The answer is always going to be no right? If I’m wrong and you would be interested in seeing the ‘Bordeaux fête le vin 2014 feu d’artifice‘ go to YouTube and search it, I’m not even going to put a link to it on here because I’m 100% sure nobody would click it. So instead here is a link to a video some member of the public took of the light show but honestly I wouldn’t recommend watching that either, really you had to be there to enjoy it.
After the fireworks had ended the crowd dispersed, I think maybe there was a concert on but we were on a mission to crunk the night away and proceeded to do so. I can’t even remember what happened except it involved a lot of alcohol.
I missed the day part of day 2 but in the evening I met with some friends. The wine tasting tents were so busy that they couldn’t even be bothered to queue for a glass of wine, so we watched the light show without having drunk a drop, then when it finished went straight to a pub for a beer instead of watching the fireworks. I was then struck by a wave of absolute tiredness so I just went home and slept. Mental. My advice then for anyone going to Bordeaux Fête le Vin 2015 who would like to get a bit tipsy during the evening would be to bring a bottle along with you.
These are the only pictures I took on day two: en route to the pub in the afterglow of the light show.
After a good nights sleep I was fresh as a daisy, so on day 3 I decided to actually drink some wine while also investigating some of the cultural aspects of the festival.
Glass in hand, I watched artists painting jumbo wine bottles.
It was all good until I noticed the dolphin (see above) I do not like dolphins.
So I moved to the Région Aquitaine tent, where I got a free T-shirt and saw an old man shredding on an Indo Board.
The next activity was the competitive barrel rolling. I suppose this is some kind of sport that stems from work practices around the vineyard. I took a video of some freestyle action.
Then after having shown the crowd their skills they decided to ask for volunteers… the reasoning behind this was, I guess, to show that it aint easy. Nobody really wanted to do it but eventually this young buck was heavily pressured and persuaded to try it out. He was duly humiliated in front of everybody. Idiot.
After this grotesque display of competitive barrel rolling I decided to sit on a wall and drink another wine. I was enjoying the flavours and the brief repose when an order of wizards walked right in front of me in single file. Over their black robes they wore burgundy sashes indicating their wizardly ‘house’ so I knew these to be the respectable wizards of Graves wine.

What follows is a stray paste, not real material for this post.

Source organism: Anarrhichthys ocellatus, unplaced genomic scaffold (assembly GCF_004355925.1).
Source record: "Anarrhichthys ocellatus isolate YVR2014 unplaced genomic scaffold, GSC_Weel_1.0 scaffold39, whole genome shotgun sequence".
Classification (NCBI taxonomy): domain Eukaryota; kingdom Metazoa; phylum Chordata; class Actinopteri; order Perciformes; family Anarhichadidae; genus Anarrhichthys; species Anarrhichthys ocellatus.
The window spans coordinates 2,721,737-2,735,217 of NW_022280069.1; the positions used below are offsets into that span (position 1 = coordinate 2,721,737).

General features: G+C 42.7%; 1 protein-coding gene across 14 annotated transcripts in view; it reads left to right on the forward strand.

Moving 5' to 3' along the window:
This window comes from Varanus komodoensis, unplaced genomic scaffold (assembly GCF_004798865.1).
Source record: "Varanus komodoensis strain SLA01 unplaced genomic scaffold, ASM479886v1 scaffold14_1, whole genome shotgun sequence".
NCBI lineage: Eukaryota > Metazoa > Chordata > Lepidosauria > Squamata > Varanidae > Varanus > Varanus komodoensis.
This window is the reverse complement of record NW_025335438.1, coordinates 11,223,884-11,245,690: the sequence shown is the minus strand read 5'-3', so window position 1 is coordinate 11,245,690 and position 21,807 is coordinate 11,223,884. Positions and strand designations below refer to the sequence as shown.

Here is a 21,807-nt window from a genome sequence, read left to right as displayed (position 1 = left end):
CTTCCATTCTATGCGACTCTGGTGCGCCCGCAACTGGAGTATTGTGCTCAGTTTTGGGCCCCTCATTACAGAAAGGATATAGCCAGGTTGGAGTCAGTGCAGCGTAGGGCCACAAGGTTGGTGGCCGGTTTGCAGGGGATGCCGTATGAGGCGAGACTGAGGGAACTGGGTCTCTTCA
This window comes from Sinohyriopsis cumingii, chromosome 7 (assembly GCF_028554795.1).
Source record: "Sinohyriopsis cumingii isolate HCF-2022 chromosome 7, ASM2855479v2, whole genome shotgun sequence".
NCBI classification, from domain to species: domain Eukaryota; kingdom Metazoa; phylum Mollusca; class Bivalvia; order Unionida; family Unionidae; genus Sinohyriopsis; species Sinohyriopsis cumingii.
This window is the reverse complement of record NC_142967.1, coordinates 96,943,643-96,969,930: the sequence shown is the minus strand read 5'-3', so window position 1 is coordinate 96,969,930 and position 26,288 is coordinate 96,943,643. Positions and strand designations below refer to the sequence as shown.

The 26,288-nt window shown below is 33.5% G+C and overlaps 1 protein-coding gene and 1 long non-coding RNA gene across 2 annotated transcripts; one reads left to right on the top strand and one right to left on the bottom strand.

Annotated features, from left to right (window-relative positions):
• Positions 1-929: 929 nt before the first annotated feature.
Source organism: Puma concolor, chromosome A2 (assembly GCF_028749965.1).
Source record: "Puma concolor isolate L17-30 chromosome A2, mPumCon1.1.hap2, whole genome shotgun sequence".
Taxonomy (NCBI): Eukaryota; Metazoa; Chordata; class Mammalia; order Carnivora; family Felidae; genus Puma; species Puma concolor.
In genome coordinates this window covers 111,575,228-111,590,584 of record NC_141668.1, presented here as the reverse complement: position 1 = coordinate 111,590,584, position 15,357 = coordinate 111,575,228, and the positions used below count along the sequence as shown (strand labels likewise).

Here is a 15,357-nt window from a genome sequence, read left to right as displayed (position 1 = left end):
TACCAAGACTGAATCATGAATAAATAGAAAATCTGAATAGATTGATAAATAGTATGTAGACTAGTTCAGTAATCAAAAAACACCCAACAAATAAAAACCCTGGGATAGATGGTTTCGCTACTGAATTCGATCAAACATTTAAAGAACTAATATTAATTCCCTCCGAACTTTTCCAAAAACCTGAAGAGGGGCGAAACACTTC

Next thing I know a second wizardly order begins to file past me wearing yellow sashes, a house that I am unfamiliar with. Their appearance and demeanor clearly shocked and frightened some of the visitors who, unlike me, had not yet reached their fourth glass of wine. These wizards seemed more volatile and highly strung than their burgundy brothers but there was no animosity between the two sects so I remained calm and followed them to see what they were doing out in the open in full wizardly garb.
Both wizarding groups entered the barrel rolling arena to the sounds of whirly accordion music played by local youths.
To my disappointment there were no magic battles, the wizards had clearly all just descended from the vineyards to observe at close quarters the barrel rolling finals.
Although they were not using their wands, the presence of so many wizards had triggered high winds, causing the giant tarpaulin sign blew loose from the music stadium and the meteo office soon announced a code red storm warning. The riverside was evacuated for the evening, so I proceeded to an art gallery that had an exhibition in conjunction with festival’s guest of honor: The City of Los Angeles.